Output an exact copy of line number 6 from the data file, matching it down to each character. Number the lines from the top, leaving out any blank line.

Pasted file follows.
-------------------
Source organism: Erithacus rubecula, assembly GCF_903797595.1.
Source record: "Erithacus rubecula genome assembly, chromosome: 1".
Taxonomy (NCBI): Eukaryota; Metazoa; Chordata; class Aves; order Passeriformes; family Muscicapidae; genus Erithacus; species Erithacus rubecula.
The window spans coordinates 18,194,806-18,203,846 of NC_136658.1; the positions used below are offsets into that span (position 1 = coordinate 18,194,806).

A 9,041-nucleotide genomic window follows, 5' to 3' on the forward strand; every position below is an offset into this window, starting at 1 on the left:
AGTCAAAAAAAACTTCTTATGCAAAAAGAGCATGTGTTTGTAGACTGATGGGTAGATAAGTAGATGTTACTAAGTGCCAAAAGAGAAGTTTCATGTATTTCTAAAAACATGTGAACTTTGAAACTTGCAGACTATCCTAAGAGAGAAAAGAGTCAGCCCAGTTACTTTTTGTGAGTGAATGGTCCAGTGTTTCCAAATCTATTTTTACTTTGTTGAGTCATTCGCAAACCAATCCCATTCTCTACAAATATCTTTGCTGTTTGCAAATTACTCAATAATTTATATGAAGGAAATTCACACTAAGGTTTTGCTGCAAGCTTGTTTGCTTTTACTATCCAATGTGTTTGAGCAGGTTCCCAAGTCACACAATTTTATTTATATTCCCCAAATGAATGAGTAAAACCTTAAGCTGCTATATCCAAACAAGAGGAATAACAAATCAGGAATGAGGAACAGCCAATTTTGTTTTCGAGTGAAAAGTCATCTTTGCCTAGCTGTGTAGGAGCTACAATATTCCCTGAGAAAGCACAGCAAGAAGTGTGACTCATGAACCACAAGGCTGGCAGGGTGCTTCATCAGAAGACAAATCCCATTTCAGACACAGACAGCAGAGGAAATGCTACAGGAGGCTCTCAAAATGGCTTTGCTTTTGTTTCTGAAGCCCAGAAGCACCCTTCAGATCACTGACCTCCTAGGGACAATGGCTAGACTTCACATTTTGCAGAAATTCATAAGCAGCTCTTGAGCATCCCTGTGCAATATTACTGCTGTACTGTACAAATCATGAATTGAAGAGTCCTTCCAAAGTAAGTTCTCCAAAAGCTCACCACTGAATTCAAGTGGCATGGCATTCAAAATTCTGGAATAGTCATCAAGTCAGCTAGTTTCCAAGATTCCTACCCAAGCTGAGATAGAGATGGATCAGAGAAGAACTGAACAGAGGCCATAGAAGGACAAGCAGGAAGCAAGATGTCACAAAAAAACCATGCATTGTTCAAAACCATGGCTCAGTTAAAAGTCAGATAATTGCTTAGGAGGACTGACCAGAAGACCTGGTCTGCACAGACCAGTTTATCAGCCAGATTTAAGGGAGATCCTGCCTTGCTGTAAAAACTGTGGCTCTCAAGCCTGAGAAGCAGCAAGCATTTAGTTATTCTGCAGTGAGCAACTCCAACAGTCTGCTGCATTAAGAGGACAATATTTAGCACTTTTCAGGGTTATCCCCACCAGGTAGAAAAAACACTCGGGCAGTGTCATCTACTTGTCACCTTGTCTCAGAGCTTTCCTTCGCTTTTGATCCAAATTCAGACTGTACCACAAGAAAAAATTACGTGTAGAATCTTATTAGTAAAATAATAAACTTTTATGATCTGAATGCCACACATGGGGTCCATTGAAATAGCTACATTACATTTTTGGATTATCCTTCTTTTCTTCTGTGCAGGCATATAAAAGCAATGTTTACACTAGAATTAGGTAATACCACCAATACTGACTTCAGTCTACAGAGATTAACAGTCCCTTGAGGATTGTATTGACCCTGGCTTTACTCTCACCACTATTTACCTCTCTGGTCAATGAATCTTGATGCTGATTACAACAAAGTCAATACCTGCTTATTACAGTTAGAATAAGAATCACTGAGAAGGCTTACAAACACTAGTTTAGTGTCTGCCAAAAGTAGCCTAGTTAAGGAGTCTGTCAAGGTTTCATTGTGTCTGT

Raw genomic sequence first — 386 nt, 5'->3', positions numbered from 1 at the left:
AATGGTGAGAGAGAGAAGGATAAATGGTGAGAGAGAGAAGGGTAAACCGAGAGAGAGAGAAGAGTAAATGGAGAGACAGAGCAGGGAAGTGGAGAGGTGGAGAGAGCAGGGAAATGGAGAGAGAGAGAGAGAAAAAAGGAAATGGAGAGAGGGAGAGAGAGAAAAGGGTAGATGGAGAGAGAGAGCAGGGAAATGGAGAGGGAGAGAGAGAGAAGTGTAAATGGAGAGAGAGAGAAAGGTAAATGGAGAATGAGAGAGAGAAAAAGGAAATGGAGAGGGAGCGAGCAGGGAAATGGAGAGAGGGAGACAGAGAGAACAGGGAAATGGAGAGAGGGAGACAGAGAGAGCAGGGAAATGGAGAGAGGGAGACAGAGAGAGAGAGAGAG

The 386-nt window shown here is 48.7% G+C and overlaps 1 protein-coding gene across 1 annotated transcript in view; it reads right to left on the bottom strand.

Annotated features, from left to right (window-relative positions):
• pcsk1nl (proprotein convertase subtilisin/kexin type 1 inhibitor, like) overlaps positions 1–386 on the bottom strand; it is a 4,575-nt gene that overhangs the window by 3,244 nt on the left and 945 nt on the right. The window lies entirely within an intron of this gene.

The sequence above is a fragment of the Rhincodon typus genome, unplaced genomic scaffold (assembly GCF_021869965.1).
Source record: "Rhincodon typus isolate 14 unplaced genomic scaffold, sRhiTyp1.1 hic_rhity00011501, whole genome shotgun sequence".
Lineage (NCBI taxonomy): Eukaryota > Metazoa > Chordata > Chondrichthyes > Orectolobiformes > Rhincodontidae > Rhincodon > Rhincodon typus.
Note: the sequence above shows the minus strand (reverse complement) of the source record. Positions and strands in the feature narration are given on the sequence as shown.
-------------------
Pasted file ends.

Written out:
AGTCAAAAAAAACTTCTTATGCAAAAAGAGCATGTGTTTGTAGACTGATGGGTAGATAAGTAGATGTTACTAAGTGCCAAAAGAGAAGTTTCATGTATTTCTAAAAACATGTGAACTTTGAAACTTGCAGACTATCCTAAGAGAGAAAAGAGTCAGCCCAGTTACTTTTTGTGAGTGAATGGTCCAGTGTTTCCAAATCTATTTTTACTTTGTTGAGTCATTCGCAAACCAATCCCATTCTCTACAAATATCTTTGCTGTTTGCAAATTACTCAATAATTTATATGAAGGAAATTCACACTAAGGTTTTGCTGCAAGCTTGTTTGCTTTTACTATCCAATGTGTTTGAGCAGGTTCCCAAGTCACACAATTTTATTTATATTCCCCAAATGAATGAGTAAAACCTTAAGCTGCTATATCCAAACAAGAGGAATAACAAATCAGGAATGAGGAACAGCCAATTTTGTTTTCGAGTGAAAAGTCATCTTTGCCTAGCTGTGTAGGAGCTACAATATTCCCTGAGAAAGCACAGCAAGAAGTGTGACTCATGAACCACAAGGCTGGCAGGGTGCTTCATCAGAAGACAAATCCCATTTCAGACACAGACAGCAGAGGAAATGCTACAGGAGGCTCTCAAAATGGCTTTGCTTTTGTTTCTGAAGCCCAGAAGCACCCTTCAGATCACTGACCTCCTAGGGACAATGGCTAGACTTCACATTTTGCAGAAATTCATAAGCAGCTCTTGAGCATCCCTGTGCAATATTACTGCTGTACTGTACAAATCATGAATTGAAGAGTCCTTCCAAAGTAAGTTCTCCAAAAGCTCACCACTGAATTCAAGTGGCATGGCATTCAAAATTCTGGAATAGTCATCAAGTCAGCTAGTTTCCAAGATTCCTACCCAAGCTGAGATAGAGATGGATCAGAGAAGAACTGAACAGAGGCCATAGAAGGACAAGCAGGAAGCAAGATGTCACAAAAAAACCATGCATTGTTCAAAACCATGGCTCAGTTAAAAGTCAGATAATTGCTTAGGAGGACTGACCAGAAGACCTGGTCTGCACAGACCAGTTTATCAGCCAGATTTAAGGGAGATCCTGCCTTGCTGTAAAAACTGTGGCTCTCAAGCCTGAGAAGCAGCAAGCATTTAGTTATTCTGCAGTGAGCAACTCCAACAGTCTGCTGCATTAAGAGGACAATATTTAGCACTTTTCAGGGTTATCCCCACCAGGTAGAAAAAACACTCGGGCAGTGTCATCTACTTGTCACCTTGTCTCAGAGCTTTCCTTCGCTTTTGATCCAAATTCAGACTGTACCACAAGAAAAAATTACGTGTAGAATCTTATTAGTAAAATAATAAACTTTTATGATCTGAATGCCACACATGGGGTCCATTGAAATAGCTACATTACATTTTTGGATTATCCTTCTTTTCTTCTGTGCAGGCATATAAAAGCAATGTTTACACTAGAATTAGGTAATACCACCAATACTGACTTCAGTCTACAGAGATTAACAGTCCCTTGAGGATTGTATTGACCCTGGCTTTACTCTCACCACTATTTACCTCTCTGGTCAATGAATCTTGATGCTGATTACAACAAAGTCAATACCTGCTTATTACAGTTAGAATAAGAATCACTGAGAAGGCTTACAAACACTAGTTTAGTGTCTGCCAAAAGTAGCCTAGTTAAGGAGTCTGTCAAGGTTTCATTGTGTCTGT